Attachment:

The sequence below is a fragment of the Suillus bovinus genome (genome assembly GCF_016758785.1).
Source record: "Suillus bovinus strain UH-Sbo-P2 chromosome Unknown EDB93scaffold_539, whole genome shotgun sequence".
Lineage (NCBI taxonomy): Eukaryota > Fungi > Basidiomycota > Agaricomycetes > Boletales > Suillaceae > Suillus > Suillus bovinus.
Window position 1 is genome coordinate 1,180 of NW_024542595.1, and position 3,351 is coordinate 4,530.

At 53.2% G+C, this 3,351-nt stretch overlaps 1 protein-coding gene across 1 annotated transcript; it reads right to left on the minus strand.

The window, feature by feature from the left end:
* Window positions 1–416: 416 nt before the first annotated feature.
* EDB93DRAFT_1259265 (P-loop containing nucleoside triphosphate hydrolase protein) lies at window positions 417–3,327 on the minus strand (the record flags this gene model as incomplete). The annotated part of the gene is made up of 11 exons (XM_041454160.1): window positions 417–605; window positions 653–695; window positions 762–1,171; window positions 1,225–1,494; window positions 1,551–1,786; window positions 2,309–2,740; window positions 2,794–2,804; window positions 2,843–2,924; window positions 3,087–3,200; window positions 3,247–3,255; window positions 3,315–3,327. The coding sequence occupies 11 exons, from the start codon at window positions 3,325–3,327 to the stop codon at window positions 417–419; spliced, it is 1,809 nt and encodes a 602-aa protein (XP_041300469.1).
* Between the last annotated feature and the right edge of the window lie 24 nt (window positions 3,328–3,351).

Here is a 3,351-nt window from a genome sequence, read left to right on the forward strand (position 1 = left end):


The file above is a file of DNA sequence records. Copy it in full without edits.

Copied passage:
The sequence below is a fragment of the Suillus bovinus genome (genome assembly GCF_016758785.1).
Source record: "Suillus bovinus strain UH-Sbo-P2 chromosome Unknown EDB93scaffold_539, whole genome shotgun sequence".
Lineage (NCBI taxonomy): Eukaryota > Fungi > Basidiomycota > Agaricomycetes > Boletales > Suillaceae > Suillus > Suillus bovinus.
Window position 1 is genome coordinate 1,180 of NW_024542595.1, and position 3,351 is coordinate 4,530.

At 53.2% G+C, this 3,351-nt stretch overlaps 1 protein-coding gene across 1 annotated transcript; it reads right to left on the minus strand.

The window, feature by feature from the left end:
* Window positions 1–416: 416 nt before the first annotated feature.
* EDB93DRAFT_1259265 (P-loop containing nucleoside triphosphate hydrolase protein) lies at window positions 417–3,327 on the minus strand (the record flags this gene model as incomplete). The annotated part of the gene is made up of 11 exons (XM_041454160.1): window positions 417–605; window positions 653–695; window positions 762–1,171; window positions 1,225–1,494; window positions 1,551–1,786; window positions 2,309–2,740; window positions 2,794–2,804; window positions 2,843–2,924; window positions 3,087–3,200; window positions 3,247–3,255; window positions 3,315–3,327. The coding sequence occupies 11 exons, from the start codon at window positions 3,325–3,327 to the stop codon at window positions 417–419; spliced, it is 1,809 nt and encodes a 602-aa protein (XP_041300469.1).
* Between the last annotated feature and the right edge of the window lie 24 nt (window positions 3,328–3,351).

Here is a 3,351-nt window from a genome sequence, read left to right on the forward strand (position 1 = left end):